Hatred: YAL Session (ages 18-35)
By Spiro D. Bobotas
The following article is intended to be used as a discussion starter for young adults. Following the article, you will find questions for discussion. If possible, distribute the article prior to the meeting, so that the young adults will have time to reflect. It is important that there is someone with a strong understanding of Orthodoxy (Priest, Deacon, Theologian.)present to steer the discussion in the proper direction. Spiro is a graduate of Holy Cross Greek Orthodox School of Theology and presently is employed by the Come Receive the Light Radio Ministry.
What is it that makes the heart drown in anger and despair? What separates a person from ones relationship with other people but more importantly with their relationship with God?
In the recent weeks we have heard the word HATE and we have certainly witnessed the act of hatred as they have occurred. The horrific acts have burned in our mind sand hearts as the images are played over and over, by the media. It has affected our actions and feelings toward each other and to those who are outside our National Community.
Every history book and civilization speaks of hatred, and on the evening news we are constantly reminded of the hate that exists in our everyday lives, none more,than with the recent Attacks on America. Webster defines hatred as "a strong aversion or detestation coupled with ill will." Regardless of its formal definition, hatred itself is far from the message that we receive in Holy Scripture and in Christ's commandment to love our fellow man.
We find our true humanity in our relationship with God. The fact that we recreated in the image and likeness of God (meaning that we were created with the potential to reach our destiny, being with God) ideally has us mirror the relationship that God has with us, and not to follow a relationship with Satan.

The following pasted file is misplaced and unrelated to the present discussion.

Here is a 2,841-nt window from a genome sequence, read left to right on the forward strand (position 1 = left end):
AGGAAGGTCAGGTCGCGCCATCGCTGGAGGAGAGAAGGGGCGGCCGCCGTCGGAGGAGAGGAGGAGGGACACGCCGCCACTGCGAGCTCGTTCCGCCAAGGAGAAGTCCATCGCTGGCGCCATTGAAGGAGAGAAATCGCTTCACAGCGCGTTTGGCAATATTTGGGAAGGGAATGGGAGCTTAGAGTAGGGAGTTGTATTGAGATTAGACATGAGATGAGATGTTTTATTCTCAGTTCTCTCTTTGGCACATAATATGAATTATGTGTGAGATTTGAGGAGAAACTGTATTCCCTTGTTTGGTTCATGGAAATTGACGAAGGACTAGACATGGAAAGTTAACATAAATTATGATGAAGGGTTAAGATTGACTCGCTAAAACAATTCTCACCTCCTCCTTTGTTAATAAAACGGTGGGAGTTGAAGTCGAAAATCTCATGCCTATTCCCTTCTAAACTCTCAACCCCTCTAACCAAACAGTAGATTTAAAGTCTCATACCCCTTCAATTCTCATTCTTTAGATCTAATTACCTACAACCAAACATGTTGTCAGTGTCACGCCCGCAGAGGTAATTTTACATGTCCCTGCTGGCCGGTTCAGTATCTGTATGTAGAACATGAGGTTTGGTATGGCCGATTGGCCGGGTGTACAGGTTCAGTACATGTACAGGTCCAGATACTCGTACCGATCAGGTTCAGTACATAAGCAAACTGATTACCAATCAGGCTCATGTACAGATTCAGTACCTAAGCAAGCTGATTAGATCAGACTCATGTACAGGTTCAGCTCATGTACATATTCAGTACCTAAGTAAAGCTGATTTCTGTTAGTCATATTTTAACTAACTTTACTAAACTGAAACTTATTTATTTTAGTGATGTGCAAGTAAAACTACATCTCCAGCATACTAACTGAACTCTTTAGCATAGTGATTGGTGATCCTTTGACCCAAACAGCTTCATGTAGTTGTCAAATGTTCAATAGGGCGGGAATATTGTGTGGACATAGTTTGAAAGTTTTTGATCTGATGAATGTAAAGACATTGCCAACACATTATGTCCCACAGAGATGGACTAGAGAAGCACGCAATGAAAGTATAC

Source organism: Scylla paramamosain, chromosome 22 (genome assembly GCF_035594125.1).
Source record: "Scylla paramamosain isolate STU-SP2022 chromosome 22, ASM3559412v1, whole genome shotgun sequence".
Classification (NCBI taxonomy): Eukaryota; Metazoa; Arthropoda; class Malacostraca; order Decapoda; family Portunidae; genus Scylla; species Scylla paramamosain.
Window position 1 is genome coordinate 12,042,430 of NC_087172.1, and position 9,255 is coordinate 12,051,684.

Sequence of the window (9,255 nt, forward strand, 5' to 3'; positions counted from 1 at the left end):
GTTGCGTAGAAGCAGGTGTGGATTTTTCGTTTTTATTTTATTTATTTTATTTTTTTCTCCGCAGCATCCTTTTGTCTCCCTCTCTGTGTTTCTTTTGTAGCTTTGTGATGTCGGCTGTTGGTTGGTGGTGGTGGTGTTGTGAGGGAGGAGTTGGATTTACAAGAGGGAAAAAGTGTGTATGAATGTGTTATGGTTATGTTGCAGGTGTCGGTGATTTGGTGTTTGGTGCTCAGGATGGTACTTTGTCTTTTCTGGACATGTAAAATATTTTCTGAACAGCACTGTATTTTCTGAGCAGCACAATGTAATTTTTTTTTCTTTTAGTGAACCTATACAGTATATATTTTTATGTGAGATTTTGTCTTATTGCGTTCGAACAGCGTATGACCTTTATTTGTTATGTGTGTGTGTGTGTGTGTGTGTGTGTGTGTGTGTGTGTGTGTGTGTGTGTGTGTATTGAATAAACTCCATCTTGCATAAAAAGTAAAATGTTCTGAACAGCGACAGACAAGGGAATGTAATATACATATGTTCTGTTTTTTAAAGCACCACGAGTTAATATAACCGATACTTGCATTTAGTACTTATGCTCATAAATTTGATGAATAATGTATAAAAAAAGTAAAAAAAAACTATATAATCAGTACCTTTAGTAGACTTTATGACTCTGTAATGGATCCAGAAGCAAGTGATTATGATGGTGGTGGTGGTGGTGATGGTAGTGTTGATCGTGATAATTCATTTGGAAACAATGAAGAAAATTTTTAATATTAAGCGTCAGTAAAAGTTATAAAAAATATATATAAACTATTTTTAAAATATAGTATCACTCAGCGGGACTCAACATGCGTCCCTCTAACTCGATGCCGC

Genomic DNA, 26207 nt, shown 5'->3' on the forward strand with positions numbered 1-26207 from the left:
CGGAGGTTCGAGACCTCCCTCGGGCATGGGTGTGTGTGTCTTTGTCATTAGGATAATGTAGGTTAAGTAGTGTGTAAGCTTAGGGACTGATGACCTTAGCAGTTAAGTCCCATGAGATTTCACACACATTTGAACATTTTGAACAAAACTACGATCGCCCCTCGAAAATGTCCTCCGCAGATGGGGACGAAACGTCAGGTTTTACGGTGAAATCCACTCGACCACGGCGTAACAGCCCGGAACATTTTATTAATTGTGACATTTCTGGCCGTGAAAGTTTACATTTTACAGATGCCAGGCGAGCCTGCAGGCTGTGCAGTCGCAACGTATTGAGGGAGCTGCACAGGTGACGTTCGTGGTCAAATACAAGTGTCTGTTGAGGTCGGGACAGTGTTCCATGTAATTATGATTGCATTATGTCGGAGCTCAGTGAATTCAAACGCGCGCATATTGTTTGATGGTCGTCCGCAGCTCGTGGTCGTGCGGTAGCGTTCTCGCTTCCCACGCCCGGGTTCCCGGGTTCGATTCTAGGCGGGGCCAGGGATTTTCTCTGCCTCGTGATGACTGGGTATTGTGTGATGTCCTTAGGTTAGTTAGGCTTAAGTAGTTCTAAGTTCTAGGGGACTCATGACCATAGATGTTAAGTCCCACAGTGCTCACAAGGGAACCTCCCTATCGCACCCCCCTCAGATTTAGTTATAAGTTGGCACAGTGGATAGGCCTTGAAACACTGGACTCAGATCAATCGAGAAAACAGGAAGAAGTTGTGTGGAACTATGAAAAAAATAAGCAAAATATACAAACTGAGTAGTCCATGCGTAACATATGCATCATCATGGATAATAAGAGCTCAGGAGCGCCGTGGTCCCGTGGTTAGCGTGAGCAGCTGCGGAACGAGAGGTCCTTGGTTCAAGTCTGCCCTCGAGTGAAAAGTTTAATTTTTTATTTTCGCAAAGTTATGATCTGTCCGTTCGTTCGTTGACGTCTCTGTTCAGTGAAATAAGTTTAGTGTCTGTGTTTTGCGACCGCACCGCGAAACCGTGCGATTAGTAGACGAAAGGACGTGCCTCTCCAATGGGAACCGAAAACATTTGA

Satan's main purpose is to separate us from God. We need to be aware as the Rev. Father Stanley Harks writes in Living the Faith: The Praxis of Eastern Orthodox Ethics that "sin and hatred are of the same nature, for they distort our inner being and call upon inner dispositions which 'murder' the human qualities within us."
We have been placed in a position that tears at our minds and hearts and that goes against our most basic thought of decency or self-image. We have been, by an act of war, made to feel betrayed, vulnerable, but most of all angry.
In turn, these feelings may continue to decay our inner selves, turning one away from good and toward evil. This constant decay may turn into malevolence crossing from a negative attitude to the desire to harm or destroy. Fr. Harakas states that this malevolence does not only restrict itself to humans but to ideas, faith, races, society and politics.
If these feelings are not put in check, they may turn from feelings, to obsessions. We need only to look back in history to see what effects this has had in Nazi Germany, and in pre-civil rights America.
How can we safeguard ourselves from allowing hate to enter into the depths of our humanity? How can we keep from turning cold and vengeful, and what can we do when we find ourselves full of hate?
St. Maximos the Confessor stated, "But I say to you, said the Lord,‘love your enemies; do good to them that hate you; pray for them that abuse you.’ (Matthew 5:44) Why did He command this? That He might grant you the greatest of all possession perfect charity - which cannot be had,except by the man who loves all men equally in imitation of God who loves all men equally and wills them to be saved and to come to the knowledge of truth."